Kevin Birmingham’s book comes to campus with discussion about Ulysses

Rachel Meaney
Staff Writer

A reading of Kevin Birmingham’s book, The Most Dangerous Book: The Battle

For James Joyce’s Ulysses was held on Thursday, March 3rd at the Heritage Room in the Maxwell Library. This event consisted of multiple readings of several scenes out of Kevin’s book and a book signing afterwards. This reading was sponsored by the Irish Studies Program, and I got a chance to talk with the coordinator of the Irish Studies Program, Dr. Ellen Scheible about this event and about the program.

How did you hear about Kevin Birmingham?

I first heard of him at an International James Joyce’s conference, but then one of my colleagues, Emily Field used to work at Harvard with him and she suggested to me that we should have him come speak here at Bridgewater State University.

Why do you think this reading will benefit students?

The books is written as a historical one, but with the background of Joyce’s scandal in publishing Ulysses, so it is also a biography. The best way to describe it is creative nonfiction, and it is a page turner and makes you think about things in a provocative way.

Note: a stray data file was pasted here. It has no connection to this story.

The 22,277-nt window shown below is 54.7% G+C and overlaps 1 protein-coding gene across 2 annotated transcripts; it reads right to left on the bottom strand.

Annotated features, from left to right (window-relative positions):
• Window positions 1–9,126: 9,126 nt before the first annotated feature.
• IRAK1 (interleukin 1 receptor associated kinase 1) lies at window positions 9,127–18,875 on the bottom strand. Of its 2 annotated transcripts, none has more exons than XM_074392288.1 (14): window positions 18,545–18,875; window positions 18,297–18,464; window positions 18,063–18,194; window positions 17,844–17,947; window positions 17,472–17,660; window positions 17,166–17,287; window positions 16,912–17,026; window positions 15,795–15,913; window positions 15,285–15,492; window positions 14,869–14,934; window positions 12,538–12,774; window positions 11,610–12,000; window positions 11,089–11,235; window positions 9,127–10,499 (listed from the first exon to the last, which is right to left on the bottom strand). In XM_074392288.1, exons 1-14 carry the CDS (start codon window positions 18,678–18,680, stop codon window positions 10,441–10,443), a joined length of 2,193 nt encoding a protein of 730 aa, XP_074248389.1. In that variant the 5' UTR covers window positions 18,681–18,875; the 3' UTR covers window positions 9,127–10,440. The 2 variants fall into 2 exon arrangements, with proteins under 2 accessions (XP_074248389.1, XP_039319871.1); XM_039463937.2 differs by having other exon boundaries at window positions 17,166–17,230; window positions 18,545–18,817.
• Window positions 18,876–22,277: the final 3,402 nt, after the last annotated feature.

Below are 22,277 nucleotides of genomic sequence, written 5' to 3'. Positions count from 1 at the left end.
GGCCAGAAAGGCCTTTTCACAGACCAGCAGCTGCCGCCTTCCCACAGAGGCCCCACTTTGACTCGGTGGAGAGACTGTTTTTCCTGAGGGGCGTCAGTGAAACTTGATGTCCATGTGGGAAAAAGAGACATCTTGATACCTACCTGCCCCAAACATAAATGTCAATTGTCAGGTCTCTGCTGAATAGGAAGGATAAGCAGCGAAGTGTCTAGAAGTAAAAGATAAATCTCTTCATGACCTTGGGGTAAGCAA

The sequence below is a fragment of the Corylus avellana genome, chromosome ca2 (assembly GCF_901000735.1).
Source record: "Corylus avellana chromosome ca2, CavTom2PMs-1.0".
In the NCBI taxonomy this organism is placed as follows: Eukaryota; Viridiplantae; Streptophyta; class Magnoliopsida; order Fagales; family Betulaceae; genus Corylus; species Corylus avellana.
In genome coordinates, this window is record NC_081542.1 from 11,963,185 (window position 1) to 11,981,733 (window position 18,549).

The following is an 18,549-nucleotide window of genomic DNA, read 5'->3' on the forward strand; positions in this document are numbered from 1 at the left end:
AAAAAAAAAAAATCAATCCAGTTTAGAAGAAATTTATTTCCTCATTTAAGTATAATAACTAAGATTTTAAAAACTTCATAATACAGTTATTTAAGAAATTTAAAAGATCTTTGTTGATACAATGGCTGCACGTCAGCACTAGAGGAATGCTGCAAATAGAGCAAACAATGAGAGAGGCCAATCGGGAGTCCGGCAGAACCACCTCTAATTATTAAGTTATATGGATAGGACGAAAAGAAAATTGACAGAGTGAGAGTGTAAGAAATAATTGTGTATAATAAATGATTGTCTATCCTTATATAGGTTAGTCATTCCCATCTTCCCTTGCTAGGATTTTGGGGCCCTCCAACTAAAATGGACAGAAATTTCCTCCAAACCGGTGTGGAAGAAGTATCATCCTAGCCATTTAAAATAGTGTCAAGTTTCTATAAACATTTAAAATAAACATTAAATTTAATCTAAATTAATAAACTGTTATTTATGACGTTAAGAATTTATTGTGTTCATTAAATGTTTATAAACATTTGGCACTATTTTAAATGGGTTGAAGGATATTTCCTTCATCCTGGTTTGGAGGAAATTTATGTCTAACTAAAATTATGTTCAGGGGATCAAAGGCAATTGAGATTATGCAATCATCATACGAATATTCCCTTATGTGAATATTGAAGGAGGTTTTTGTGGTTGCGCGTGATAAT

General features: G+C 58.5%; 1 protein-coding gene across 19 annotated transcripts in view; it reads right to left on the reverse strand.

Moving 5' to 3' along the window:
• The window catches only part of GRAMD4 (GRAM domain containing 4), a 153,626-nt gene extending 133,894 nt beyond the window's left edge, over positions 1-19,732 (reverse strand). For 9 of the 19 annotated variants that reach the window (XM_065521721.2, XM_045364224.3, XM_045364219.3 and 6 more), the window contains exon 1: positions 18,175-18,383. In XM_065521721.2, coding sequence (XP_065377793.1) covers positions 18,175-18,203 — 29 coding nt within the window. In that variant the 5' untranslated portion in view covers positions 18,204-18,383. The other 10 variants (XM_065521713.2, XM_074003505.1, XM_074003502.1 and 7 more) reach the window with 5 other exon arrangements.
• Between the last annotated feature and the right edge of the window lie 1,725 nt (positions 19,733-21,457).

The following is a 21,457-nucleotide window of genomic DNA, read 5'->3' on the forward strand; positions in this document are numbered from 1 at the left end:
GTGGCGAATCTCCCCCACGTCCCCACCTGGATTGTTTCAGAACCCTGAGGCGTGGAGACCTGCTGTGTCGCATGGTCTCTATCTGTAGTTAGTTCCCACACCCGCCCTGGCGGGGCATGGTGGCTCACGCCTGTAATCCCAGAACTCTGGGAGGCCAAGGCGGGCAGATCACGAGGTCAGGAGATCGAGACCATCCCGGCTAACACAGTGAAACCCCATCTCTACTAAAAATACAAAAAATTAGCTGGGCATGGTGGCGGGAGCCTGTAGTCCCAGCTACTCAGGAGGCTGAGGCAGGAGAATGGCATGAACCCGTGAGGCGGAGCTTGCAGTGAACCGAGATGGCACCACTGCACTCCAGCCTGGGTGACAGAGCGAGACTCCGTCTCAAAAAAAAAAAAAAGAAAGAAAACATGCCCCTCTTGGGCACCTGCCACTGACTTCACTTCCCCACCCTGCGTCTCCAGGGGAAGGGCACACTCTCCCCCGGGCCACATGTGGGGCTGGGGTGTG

What do you want students to get out of this reading?

I think that students will benefit from hearing how much he struggled with getting Ulysses published, and what went into Ulysses. They don’t know how hard it was for him to get it published and known to the public and the scandal that was caused because of it. I think that students will see how the book is representative of modernism, of the historical time period, and of censorship.

Is the Irish Studies Program planning any more events?

Yes. We have an event coming up in the beginning of September, an Irish Cultural Heritage day. We will have speakers, a band, and student presentations.

This reading of Kevin Birmingham’s book was not only intriguing, but I myself learned a lot of obscenity laws and of the struggles that James Joyce went through to get his book published.  This event opened my eyes to the life of James Joyce and his determination to have his book published and received by the public.

Rachel Meaney is a Comment staff writer.

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